Cryptocurrency Exchange Coinbase Files to Go Public

Cryptocurrency exchange Coinbase has filed with the Securities and Exchange Commission (SEC) to go public via a direct listing. The company's IPO filing occurs during a time of increased interest and prices for the cryptocurrency ecosystem. Bitcoin (BTCUSD) has appreciated by more than 73% this year and recently crossed $1 trillion in market capitalization. More importantly, mainstream companies such as Tesla, Inc. (TSLA) and Square, Inc. (SQ), and institutional investors are gravitating toward the cryptocurrency, using it as a hedging tool against macroeconomic instability.

Coinbase, which is North America's biggest cryptocurrency exchange by trading volume, has a balance sheet that reflects recent volatility in crypto markets. It earned net income of $322 million on revenues of $1.14 billion in 2020, a significant improvement from its 2019 performance of $30 million in losses on revenue of $483 million.

Key Takeaways

  • Cryptocurrency exchange Coinbase has filed to go public via direct listing.
  • The San Francisco-based company derives 96% of its revenue from transaction fees for trading.
  • It had income of $322 million last year, an improvement over its 2019 performance of losses amounting to $30 million.

According to business information platform Crunchbase, Coinbase has raised more than $547.3 million from investors since launch. Recent reports have suggested that it was valued at more than $100 billion in private markets. Coinbase is among a slew of technology companies that have opted to go public through direct listing – in which underwriters are not involved and new shares are not created – instead of an IPO. The company will list on Nasdaq and will trade under the ticker symbol COIN.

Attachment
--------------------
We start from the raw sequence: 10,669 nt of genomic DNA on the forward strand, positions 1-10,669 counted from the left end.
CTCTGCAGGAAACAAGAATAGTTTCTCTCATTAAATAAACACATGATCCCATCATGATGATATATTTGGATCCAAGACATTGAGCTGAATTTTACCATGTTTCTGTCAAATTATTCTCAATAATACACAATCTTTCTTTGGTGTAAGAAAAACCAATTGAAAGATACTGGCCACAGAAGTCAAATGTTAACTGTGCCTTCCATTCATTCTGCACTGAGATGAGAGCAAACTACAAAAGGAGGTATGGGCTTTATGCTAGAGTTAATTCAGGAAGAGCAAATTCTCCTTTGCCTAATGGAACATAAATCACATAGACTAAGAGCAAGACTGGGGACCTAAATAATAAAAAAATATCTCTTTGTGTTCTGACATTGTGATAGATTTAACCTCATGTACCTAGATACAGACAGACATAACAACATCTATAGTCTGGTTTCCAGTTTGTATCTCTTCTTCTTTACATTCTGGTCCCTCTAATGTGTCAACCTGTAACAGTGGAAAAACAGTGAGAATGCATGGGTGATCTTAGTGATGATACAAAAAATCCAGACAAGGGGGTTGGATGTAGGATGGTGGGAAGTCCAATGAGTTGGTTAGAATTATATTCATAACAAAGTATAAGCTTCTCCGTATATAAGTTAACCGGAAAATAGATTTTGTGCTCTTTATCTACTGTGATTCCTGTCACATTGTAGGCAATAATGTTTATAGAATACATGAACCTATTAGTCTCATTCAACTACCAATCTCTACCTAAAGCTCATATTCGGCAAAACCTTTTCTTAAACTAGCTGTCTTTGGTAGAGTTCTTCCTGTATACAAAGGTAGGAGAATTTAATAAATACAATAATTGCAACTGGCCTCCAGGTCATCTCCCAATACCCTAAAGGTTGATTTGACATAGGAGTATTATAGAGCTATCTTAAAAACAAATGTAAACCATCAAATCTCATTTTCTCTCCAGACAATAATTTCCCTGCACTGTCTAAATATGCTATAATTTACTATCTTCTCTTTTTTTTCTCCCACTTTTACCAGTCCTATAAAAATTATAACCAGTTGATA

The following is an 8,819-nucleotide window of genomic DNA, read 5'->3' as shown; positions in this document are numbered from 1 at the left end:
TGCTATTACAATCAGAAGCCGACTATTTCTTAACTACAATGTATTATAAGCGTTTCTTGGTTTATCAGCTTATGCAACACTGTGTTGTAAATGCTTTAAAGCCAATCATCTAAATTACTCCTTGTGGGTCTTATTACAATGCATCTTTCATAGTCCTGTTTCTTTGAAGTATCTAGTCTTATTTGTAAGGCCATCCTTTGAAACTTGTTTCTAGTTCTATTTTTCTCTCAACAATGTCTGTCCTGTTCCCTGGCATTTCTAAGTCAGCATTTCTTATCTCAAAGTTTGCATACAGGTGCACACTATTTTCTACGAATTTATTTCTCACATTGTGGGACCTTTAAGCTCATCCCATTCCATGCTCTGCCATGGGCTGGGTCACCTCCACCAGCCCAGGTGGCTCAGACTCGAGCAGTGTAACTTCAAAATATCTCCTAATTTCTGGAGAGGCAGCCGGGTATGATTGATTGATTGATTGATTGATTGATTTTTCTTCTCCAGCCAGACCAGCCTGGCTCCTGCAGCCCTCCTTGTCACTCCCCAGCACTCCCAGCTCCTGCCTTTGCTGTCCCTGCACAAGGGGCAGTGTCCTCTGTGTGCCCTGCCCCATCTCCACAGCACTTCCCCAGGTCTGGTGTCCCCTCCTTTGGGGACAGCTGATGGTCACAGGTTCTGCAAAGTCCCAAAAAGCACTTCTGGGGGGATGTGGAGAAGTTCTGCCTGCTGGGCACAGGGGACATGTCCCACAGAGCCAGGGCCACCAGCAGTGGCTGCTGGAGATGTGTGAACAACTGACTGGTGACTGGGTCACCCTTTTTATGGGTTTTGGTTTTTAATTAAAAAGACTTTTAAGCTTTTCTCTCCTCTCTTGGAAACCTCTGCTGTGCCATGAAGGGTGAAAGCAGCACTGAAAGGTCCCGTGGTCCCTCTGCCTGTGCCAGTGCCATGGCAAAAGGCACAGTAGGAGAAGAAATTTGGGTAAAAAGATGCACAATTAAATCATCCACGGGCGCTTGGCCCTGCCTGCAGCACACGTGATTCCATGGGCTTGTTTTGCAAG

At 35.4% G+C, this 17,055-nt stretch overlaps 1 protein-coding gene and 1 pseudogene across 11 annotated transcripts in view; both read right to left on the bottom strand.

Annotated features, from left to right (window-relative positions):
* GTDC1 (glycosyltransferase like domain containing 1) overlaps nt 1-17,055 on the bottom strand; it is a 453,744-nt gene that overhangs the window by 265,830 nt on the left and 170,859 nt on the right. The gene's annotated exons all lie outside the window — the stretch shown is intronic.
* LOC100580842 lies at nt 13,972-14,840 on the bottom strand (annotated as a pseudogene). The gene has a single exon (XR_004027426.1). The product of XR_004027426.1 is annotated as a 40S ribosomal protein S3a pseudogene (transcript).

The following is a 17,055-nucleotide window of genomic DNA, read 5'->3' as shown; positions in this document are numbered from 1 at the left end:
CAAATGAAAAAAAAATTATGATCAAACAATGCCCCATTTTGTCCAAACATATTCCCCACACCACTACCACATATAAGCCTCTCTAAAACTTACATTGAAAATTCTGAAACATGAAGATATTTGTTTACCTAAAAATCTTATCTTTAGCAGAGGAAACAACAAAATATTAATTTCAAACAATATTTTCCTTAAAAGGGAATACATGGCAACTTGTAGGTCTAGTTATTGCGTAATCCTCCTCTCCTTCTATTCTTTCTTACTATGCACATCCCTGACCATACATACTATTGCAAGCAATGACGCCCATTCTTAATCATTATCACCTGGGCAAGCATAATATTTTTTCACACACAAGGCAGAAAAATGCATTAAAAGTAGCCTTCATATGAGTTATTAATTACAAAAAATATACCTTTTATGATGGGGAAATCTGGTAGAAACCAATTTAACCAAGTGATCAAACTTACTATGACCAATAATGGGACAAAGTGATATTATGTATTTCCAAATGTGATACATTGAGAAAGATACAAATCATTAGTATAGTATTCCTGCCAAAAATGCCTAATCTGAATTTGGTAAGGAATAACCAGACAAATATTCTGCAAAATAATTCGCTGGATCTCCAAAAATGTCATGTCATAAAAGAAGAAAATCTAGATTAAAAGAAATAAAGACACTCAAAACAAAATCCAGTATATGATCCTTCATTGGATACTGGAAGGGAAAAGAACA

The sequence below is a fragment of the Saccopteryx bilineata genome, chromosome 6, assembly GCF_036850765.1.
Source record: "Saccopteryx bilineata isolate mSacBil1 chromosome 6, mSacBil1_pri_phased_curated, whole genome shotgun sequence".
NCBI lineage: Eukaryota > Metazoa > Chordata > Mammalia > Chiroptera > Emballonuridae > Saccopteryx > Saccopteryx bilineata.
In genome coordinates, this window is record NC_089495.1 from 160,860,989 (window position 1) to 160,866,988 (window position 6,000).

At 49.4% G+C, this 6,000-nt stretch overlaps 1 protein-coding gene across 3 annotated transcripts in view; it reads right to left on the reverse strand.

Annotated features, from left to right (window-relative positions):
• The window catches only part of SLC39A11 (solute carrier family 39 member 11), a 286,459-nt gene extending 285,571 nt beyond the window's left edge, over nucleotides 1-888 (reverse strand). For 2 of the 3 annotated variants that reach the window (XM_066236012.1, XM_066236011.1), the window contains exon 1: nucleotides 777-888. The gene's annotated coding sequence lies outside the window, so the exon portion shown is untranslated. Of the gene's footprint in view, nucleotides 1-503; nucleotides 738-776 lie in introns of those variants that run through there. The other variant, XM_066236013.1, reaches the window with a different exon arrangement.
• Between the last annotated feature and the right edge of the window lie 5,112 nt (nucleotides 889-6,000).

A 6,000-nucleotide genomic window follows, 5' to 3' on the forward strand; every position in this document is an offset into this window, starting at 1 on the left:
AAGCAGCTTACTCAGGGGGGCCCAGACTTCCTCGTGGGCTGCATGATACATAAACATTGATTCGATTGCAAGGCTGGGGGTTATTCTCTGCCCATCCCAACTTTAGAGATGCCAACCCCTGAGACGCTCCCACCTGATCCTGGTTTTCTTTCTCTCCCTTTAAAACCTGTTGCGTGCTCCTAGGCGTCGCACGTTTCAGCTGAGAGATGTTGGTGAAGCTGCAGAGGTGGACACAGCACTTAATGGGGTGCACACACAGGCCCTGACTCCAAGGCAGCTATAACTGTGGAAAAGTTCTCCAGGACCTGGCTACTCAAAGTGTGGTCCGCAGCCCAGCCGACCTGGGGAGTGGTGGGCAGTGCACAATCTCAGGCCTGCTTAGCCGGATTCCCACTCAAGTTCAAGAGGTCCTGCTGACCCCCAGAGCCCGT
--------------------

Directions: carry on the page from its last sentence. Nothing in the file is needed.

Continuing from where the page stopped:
Crypto Markets Come of Age

The Coinbase IPO represents a coming-of-age for the nascent crypto economy. Bitcoin, which was launched more than 12 years ago, has largely been positioned as the antithesis of existing financial infrastructure, and Coinbase is its most visible symbol. The company occupies a prominent place in the crypto ecosystem. It was among the first cryptocurrency exchanges in the world and has a higher number of users – more than 43 million according to its filing – than The Charles Schwab Corporation (SCHW).

Coinbase has also benefitted from the identity shifts for cryptocurrencies over the years. Various avatars have been foisted onto cryptocurrencies, from their being a medium for retail transactions to a tool for economic empowerment. Each of these shifts generated news and drummed up additional interest in Coinbase and its products.  More recently, the price volatility of crypto markets has found favor with investors searching for profits in an era of low interest rates.

To that extent, Coinbase's revenue is heavily dependent on transaction fees generated from trading on its platform. The company's filing states that 96% of its revenue comes from trading transaction fees. While retail traders still account for a major chunk of customers for Coinbase, the company's investor mix on its platform has broadened to include institutional investors. The 2017 run-up in cryptocurrency markets brought an influx of such investors to the company's platform, increasing their numbers from over 1,000 on Dec. 31, 2017, to 7,000 at the end of last year.

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